For example, you’ll want to understand what would happen with your current work-sponsored retirement account if you were to leave, whether or not you could be leaving a pension or stock options on the table, and what a potential decrease in salary could mean for your future goals.
In your 50s
1. Am I maxing out all of my retirement plans?
Catch-up contributions allow you to contribute even more to certain retirement plans — like IRAs — when you are 50 or older. Make sure you’re saving the maximum amount to reap the maximum rewards.
2. Do I need to reconsider my retirement and overall estate plans?
During your 50s is a good time to reevaluate the retirement intentions you set back when you were younger. Have your plans changed at all, and if so, how does that impact your retirement goals? Remember, it’s important to not prioritize spending on your children — like for college — over your retirement goals.
At this stage it’s also very important to have a will and estate plan. Even with beneficiaries on your accounts, an estate plan that is properly executed is really the only way to ensure your assets go where you want them to when you are no longer around.
3. Do you have healthcare figured out?
Healthcare costs can take a big chunk out of your retirement savings, even if you’re healthy, so it’s important to factor that in. A report from HealthView Services Financial found that a 65-year-old couple retiring in 2019 should plan to spend $387,000 for retirement healthcare costs (and that's not including long-term care).
In your 60s
1. Do I have enough saved to retire soon?
Depending on when you were planning to retire, you’ll need to check in with your current retirement funds to see if that’s a possibility, or if you need to save up a bit more before doing so. Since these are likely your highest-earning years, it also makes sense to ramp up your savings in general, especially with no competing priorities. It’s also a smart idea to consider downsizing any debt you do have, like moving to a smaller home, if necessary.
If your funds are still short, you might need to consider extending your retirement age, picking up a side job to pad your monthly retirement savings contributions or including some form of part-time work into your retirement years. Recheck your asset allocations at this point again to make sure you’re saving to your maximum benefit.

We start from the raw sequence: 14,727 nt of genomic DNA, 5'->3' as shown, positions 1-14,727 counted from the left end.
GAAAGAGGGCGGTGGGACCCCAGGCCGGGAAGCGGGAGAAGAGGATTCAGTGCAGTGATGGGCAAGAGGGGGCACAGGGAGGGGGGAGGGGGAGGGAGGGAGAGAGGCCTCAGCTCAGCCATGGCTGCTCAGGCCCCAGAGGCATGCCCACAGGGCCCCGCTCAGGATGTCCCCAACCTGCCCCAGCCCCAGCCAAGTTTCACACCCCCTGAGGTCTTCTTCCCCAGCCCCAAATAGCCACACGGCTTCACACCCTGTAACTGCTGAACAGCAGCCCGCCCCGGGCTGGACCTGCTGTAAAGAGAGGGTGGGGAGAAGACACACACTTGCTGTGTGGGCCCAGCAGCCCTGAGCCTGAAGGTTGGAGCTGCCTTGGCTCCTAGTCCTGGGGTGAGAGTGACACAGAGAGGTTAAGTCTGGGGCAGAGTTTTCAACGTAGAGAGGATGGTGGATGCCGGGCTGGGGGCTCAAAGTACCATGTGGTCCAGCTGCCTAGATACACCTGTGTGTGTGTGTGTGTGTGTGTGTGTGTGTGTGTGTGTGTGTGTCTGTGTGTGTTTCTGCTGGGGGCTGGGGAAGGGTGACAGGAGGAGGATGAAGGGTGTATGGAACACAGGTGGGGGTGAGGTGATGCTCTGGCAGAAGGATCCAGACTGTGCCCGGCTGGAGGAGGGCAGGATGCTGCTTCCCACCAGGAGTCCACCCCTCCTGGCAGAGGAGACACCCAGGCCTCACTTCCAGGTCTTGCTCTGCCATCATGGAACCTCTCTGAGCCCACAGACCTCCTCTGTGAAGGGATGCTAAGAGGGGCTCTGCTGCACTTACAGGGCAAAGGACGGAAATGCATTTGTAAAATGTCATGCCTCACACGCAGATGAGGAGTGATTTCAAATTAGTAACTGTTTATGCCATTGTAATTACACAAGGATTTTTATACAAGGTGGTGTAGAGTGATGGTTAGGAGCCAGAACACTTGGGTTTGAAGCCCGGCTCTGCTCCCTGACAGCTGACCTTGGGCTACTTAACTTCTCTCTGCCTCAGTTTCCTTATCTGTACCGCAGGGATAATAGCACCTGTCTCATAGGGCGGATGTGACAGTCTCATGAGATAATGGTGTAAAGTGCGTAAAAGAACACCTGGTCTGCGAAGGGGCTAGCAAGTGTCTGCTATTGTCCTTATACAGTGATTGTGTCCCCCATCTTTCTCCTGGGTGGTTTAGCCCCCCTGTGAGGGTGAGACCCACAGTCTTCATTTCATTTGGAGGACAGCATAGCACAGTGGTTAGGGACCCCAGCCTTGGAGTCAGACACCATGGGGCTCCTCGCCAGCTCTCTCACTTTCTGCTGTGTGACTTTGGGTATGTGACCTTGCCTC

2. What changes can I make to retire comfortably and on time?
If retiring on time is important to you, perhaps there are some budgetary or lifestyle changes you can enact to help make that happen. For example, downsizing your home is a good way to potentially spend less every month on housing.
It’s also essential to make paying down debt a priority before retirement, if you haven’t already. In doing so, the money you have saved for retirement can be used entirely to fund your lifestyle, rather than paying down debts, as well.
3. What are the different retirement incomes available to me when I retire?
There are various avenues for collecting money during retirement — including your retirement accounts, social security and Medicare — so it’s important to consider the positives and drawbacks of each. For example, taking all of your retirement account money as a lump sum – or proverbial “pot of gold” – may be tempting, but MetLife research has highlighted that many individuals who take lump sums from their retirement plans have depleted their money too quickly relative to their life expectancy. This potentially leaves them to fund a significant portion of their retirement years with no income other than Social Security.
Rather than taking a lump sum, a guaranteed stream of income makes planning and budgeting easier, and helps avoid the risk of overspending or underspending in retirement. You should also consider your investment skills, and how these may change as you get older and experience potential declines in cognition. Partial annuitization can provide the best of both worlds: liquidity for today and guaranteed income for the future. A financial advisor can help walk you through the best course of action based on your specific needs.
Taking control of your personal financial health means keeping a well-rounded view of your money into the future, no matter your age or financial situation.